33 miles at 55 degrees and who knows what the wind speed was except it was pretty blustery. it took about a hour to ride out to harvard (not the university but the town) in central massachusetts to revisit the oxbow national wildlife refuge. i had 4 layers on and that was barely enough to keep me warm. my eyes teared up from the wind in my face and my nose was runny. whenever possible i put one of my hands in front of my crotch to act as a wind barrier (i could feel myself freezing downstairs). although bits of blue sky were peeking out through the low cloud covering, the sun's warming rays were lacking. i welcomed traffic lights because in those brief periods when i was completely stopped were the only times i felt warm for a change. i should've been out yesterday when it was 77 degrees instead of today. approaching oxbow, i saw a flock of wild turkeys; i parked the bike to get some photos (it's actually turkey hunting season right now). when i finally arrived my head was still bobbling from the prolonged buffeting by the winds.

the last time i spent spring in new england was 2 years ago and i visited oxbow for the very first time. i remembered the flood-plain forests but what struck me most was how cold and wet and miserable it was, and in spite of that there were also plenty of hungry mosquitoes. i wasn't alone at the refuge - there were about a dozen other people there as well. one group in particular was especially memorable, an elderly couple with either a teenage son or grandson. when i saw them arrive at the parking lot i knew the boy was mentally challenged. he wouldn't stop laughing loudy and walked with a palsy gait. i let them pass me on the trail. later, when i couldn't see them anymore, i heard the boy screaming non-stop. this lasted for a good 30 minutes, which made today's nature outing especially disturbing and any animals i would've seen would definitely be scared away at that point.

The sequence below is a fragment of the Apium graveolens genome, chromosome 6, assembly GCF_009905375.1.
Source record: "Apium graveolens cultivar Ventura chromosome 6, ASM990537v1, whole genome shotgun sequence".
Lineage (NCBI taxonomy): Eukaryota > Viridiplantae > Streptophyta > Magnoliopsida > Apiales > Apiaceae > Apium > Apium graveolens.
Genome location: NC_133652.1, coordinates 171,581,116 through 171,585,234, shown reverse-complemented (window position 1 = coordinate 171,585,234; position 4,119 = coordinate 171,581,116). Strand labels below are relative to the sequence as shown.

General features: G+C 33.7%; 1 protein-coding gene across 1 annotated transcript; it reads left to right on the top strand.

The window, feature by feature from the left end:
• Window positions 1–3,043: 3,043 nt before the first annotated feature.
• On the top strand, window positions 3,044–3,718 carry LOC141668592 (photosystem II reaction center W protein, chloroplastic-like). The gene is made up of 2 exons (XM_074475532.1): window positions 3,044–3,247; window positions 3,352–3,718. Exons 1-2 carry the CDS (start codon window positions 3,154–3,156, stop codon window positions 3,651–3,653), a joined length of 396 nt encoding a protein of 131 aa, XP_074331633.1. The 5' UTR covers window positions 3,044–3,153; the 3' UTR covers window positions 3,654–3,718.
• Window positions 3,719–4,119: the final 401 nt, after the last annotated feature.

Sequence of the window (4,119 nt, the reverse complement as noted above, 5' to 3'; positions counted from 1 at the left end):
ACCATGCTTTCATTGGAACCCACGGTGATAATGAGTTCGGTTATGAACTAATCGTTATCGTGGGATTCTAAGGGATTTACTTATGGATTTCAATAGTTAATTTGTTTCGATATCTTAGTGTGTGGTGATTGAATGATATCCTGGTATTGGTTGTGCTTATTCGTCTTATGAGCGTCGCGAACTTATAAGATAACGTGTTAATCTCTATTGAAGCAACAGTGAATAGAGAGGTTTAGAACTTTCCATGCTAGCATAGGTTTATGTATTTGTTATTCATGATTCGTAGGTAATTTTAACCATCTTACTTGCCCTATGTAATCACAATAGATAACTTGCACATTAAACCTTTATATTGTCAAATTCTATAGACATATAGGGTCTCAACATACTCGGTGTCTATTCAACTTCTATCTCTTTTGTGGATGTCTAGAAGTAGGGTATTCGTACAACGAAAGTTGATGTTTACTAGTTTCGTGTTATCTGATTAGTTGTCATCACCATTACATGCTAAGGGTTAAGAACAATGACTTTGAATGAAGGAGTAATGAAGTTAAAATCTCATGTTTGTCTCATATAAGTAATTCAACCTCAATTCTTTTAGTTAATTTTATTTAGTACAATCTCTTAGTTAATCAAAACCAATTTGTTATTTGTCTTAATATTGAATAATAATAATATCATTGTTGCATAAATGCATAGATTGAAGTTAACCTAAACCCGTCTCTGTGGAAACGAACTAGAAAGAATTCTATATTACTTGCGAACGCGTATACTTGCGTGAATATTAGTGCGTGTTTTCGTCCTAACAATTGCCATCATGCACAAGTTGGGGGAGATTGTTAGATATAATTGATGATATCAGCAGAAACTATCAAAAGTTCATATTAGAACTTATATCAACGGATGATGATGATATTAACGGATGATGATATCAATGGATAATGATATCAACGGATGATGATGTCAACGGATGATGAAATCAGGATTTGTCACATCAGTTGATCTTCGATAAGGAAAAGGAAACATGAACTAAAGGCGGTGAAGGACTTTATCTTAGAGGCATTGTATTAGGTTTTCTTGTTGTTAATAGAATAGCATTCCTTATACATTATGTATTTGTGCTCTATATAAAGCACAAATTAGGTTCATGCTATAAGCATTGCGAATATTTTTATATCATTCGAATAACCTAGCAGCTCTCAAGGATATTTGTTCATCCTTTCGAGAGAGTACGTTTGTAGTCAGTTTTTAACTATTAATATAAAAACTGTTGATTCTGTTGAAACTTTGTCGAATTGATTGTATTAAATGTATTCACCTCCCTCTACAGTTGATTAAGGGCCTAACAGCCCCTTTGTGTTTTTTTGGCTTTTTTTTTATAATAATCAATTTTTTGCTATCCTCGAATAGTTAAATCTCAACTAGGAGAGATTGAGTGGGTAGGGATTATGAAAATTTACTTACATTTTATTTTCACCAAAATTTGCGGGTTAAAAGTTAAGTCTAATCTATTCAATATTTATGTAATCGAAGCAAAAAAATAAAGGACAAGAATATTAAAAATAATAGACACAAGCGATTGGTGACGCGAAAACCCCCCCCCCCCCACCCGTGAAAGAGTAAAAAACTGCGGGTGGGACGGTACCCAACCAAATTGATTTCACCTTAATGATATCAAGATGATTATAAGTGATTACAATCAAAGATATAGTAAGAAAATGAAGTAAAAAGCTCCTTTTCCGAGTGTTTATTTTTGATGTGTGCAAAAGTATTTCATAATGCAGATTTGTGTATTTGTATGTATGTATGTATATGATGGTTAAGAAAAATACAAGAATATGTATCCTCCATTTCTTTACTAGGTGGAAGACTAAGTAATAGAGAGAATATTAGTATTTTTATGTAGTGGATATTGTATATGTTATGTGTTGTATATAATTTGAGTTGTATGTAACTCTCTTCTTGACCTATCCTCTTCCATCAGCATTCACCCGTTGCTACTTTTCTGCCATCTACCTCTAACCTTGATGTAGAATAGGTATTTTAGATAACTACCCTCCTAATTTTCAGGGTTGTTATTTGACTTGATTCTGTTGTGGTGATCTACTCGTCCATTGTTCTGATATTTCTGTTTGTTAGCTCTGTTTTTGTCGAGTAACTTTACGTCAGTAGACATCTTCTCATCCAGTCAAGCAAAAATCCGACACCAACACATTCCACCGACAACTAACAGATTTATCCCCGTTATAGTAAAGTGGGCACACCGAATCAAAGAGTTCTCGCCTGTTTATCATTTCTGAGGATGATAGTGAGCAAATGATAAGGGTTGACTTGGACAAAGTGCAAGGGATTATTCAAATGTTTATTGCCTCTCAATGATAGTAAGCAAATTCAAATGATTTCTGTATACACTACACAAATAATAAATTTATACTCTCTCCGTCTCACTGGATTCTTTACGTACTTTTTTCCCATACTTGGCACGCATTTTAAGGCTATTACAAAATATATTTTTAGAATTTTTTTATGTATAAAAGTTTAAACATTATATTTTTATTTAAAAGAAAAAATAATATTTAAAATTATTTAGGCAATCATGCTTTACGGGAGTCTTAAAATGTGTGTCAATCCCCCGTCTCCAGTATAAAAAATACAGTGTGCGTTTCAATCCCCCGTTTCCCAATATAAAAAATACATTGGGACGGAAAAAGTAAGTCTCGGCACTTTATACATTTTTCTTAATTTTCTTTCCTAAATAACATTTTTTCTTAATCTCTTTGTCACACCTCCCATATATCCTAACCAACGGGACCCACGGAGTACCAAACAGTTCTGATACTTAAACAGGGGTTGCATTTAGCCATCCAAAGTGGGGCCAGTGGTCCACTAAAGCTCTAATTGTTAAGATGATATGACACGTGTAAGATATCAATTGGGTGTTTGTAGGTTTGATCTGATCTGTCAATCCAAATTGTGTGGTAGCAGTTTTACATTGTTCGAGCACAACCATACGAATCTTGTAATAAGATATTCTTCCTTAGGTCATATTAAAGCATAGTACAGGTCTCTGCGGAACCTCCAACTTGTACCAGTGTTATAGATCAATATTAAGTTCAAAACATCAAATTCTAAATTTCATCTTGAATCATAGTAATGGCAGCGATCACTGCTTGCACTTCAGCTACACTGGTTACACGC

the effects of a dry spring season thus far was evident: forest floors which were flooded the last time i was here were now just plains of dried leaves. rain or not, soon the place will be teeming with growth: fern heads were poking out of the ground, as well as lily-of-the-valleys. come back in may and this place will be a lush fern forest perfumed by spring flowers. for now there isn't too much to see. the puddles i did come across i checked for salamander activities but the only thing i saw were the occasional splash of small frogs jumping away. there were things in the water that might've been eggs or might've just been pond scum. i did see a spring azure butterfly flying around and managed to get a quick snapshot before it flew away. other than that and a few non-descript tiny flying bugs, there wasn't a lot of insect activity.

as for birds, i saw a good share of robins but not as much as at mt.auburn cemetery. at one point i saw a great blue heron flying away in the distance (not too hard to miss). i think i also spotted a warbler, all yellow with olive wings, but i can't be sure (it definitely wasn't a goldfinch though) and i wasn't able to get a photo (i tracked it for 10 minutes but it was hiding in some thickets).

the most beautiful place in oxbow was on an "island" (just an elevated forest floor surrounded by water) where a wooden photo blind cabin had been built. about that time the sun also came out in full force illuminating a landscape of trees and water and sky and clouds. sometimes i go out and i see something so magical i just want to call up everyone i know and let them know about it. this was one of those times.

the one animal that oxbow has a lot of but i didn't really see except evidence of their presence are the beavers. everywhere i turned there were trees with deep characteristic gouge marks on its trunks, or trees that've already been toppled. beavers also strip the bark off of branches to eat the soft wood inside (at least i think that's what they're doing). and once in a while i'd see a beaver lodge, a huge mound of sticks and logs sitting out in the open water. just so happens late last night (around 3am), before i went to bed, i was watching a documentary on animal planet about beavers ("leave it to the real beavers"). beavers are only second to humans (a distant second, but second none the less) in destructive capability. the fact that oxbow is a flood plain forest is primarily due to beaver activities. when i was leaving the refuge, i thought saw a beaver: i thought maybe it was a black duck swimming around, but then i noticed the duck didn't have a head, so i figured it might've been the head of a swimming beaver or maybe a muskrat.

i wasn't looking forward to the ride back but with the late afternoon sun out, it was a little bit warmer than before. i retraced my route - 110 to 111 to 2A - and to my parents' place in belmont. i didn't even really seriously think to check myself for ticks until i looked down on and saw a tick crawling on my t-shirt. i lifted up my shirt and found one already attached, another one crawling on my stomach. when i went to go take a shower, a 4th tick fell out of my hair. after dinner i returned to cambridge.